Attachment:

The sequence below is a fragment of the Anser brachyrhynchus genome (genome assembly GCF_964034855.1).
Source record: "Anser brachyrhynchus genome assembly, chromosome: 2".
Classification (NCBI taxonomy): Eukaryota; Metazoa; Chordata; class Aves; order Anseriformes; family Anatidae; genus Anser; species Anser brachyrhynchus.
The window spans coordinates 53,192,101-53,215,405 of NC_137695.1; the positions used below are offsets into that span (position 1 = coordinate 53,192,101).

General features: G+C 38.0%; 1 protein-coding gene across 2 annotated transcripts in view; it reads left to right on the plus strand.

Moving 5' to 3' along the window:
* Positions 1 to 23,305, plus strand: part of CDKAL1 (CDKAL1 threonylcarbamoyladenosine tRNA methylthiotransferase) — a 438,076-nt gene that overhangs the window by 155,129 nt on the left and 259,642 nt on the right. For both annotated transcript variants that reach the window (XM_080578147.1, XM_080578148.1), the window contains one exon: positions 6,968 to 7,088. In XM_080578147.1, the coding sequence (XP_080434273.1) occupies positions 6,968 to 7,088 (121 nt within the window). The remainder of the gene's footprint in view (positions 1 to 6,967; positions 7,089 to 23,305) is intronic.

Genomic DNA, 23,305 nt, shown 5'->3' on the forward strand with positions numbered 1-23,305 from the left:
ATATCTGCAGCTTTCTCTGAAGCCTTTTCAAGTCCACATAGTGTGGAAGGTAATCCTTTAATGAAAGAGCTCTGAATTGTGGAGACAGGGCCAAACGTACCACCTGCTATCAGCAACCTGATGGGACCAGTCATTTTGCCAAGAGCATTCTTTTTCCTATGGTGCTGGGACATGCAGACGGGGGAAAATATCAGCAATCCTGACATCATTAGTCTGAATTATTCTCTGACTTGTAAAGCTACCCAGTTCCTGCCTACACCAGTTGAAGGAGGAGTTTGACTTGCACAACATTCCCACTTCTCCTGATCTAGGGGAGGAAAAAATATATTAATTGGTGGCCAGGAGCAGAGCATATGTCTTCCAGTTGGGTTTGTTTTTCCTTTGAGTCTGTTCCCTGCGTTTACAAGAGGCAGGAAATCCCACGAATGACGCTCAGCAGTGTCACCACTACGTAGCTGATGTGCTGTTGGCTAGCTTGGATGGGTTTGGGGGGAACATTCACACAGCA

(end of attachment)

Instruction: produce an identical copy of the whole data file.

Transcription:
The sequence below is a fragment of the Anser brachyrhynchus genome (genome assembly GCF_964034855.1).
Source record: "Anser brachyrhynchus genome assembly, chromosome: 2".
Classification (NCBI taxonomy): Eukaryota; Metazoa; Chordata; class Aves; order Anseriformes; family Anatidae; genus Anser; species Anser brachyrhynchus.
The window spans coordinates 53,192,101-53,215,405 of NC_137695.1; the positions used below are offsets into that span (position 1 = coordinate 53,192,101).

General features: G+C 38.0%; 1 protein-coding gene across 2 annotated transcripts in view; it reads left to right on the plus strand.

Moving 5' to 3' along the window:
* Positions 1 to 23,305, plus strand: part of CDKAL1 (CDKAL1 threonylcarbamoyladenosine tRNA methylthiotransferase) — a 438,076-nt gene that overhangs the window by 155,129 nt on the left and 259,642 nt on the right. For both annotated transcript variants that reach the window (XM_080578147.1, XM_080578148.1), the window contains one exon: positions 6,968 to 7,088. In XM_080578147.1, the coding sequence (XP_080434273.1) occupies positions 6,968 to 7,088 (121 nt within the window). The remainder of the gene's footprint in view (positions 1 to 6,967; positions 7,089 to 23,305) is intronic.

Genomic DNA, 23,305 nt, shown 5'->3' on the forward strand with positions numbered 1-23,305 from the left:
ATATCTGCAGCTTTCTCTGAAGCCTTTTCAAGTCCACATAGTGTGGAAGGTAATCCTTTAATGAAAGAGCTCTGAATTGTGGAGACAGGGCCAAACGTACCACCTGCTATCAGCAACCTGATGGGACCAGTCATTTTGCCAAGAGCATTCTTTTTCCTATGGTGCTGGGACATGCAGACGGGGGAAAATATCAGCAATCCTGACATCATTAGTCTGAATTATTCTCTGACTTGTAAAGCTACCCAGTTCCTGCCTACACCAGTTGAAGGAGGAGTTTGACTTGCACAACATTCCCACTTCTCCTGATCTAGGGGAGGAAAAAATATATTAATTGGTGGCCAGGAGCAGAGCATATGTCTTCCAGTTGGGTTTGTTTTTCCTTTGAGTCTGTTCCCTGCGTTTACAAGAGGCAGGAAATCCCACGAATGACGCTCAGCAGTGTCACCACTACGTAGCTGATGTGCTGTTGGCTAGCTTGGATGGGTTTGGGGGGAACATTCACACAGCA